This portion of our adventure began with our lunch at La Buta Enoteca in Asti (see the post on Asti). We asked our server, Antonio, what his favorite wine was, and, after some thought, he said, “Ruchè.” I had never heard of Ruchè before, so some education was in order. Antonio told us that Ruchè is an indigenous grape of the Piemonte with very small production that produces a unique wine that he was sure we would enjoy. He told us that while it is lighter and easier to drink than many of the Barolos of the region, it still had significant complexity. Antonio thought the Association of Ruchè di Castagnole Producers was having its annual festival the following day in Castagnole Monferatto. After a short call to one of his winemaker friends, he confirmed the festival hours for us and gave us directions.
We had already planned to go to Milano the following morning (see the post, Sunday in Milano), and a quick look at a map showed that Castagnole Monferrato was about half way between Milano and where we were staying in Montegrosso d’Asti. So, we decided to stop by the festival on our way back from Milano.
Castagnole Monferato is a small village in the hills northeast of Asti. Like much of Piemonte, the landscape is rolling hills. The Italian Nobel Laureate poet and writer Giosuè Carducci described the land as Tuscany without the cypresses.”
The origin of the Ruchè grape is uncertain. Most believe it is a variety indigenous to Piemonte, while others think it may have been brought to the area hundreds of years ago from Burgundy. Regardless, it has been cultivated in the region for centuries. For most of that time, the wine was produced as a relatively sweet, red wine. In the 1960s, the local parish priest priest, Giacomo Cauda, worked to modernize the parish vineyards and winemaking techniques in an effort to produce a wine that showcased Ruchè and would provide economic opportunity for the village.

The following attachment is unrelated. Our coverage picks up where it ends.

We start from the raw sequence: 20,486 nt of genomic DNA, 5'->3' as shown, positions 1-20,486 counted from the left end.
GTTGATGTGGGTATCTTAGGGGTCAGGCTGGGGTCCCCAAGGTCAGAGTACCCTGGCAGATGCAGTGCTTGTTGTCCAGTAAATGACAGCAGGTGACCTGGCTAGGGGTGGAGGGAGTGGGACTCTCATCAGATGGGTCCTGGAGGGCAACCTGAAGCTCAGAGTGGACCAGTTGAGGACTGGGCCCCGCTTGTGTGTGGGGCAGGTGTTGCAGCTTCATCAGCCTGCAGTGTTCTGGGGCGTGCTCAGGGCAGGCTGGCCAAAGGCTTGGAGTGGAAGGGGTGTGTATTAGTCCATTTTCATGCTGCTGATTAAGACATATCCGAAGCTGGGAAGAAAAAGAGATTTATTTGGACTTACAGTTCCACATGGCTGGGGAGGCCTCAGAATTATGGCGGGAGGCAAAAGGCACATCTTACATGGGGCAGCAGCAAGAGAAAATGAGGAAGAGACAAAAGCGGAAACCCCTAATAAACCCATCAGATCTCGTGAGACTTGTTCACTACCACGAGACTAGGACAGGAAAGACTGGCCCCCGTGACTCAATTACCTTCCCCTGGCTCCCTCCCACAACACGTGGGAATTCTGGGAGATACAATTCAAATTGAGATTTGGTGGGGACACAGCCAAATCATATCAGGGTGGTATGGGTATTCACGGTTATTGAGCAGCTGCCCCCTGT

Through the efforts of Father Cauda, Ruchè di Castagnole Monferrato received DOC status in 1987 and DOCG status in 2010. It is one of, if not the, smallest DOCG areas in Italy, comprising about 240 acres in 2015. The 30 or so producers made almost 66,000 cases in 2016. All of which makes Ruchè a rare treat.
Ruchè wine today is intriguing. It’s light, brilliant garnet/ruby color and soft, floral aromas belie the tannic punch and structure that come when you sip the wine. It bursts with red fruit flavors and spice. The wine is a great complement to salumi as well as most pork dishes.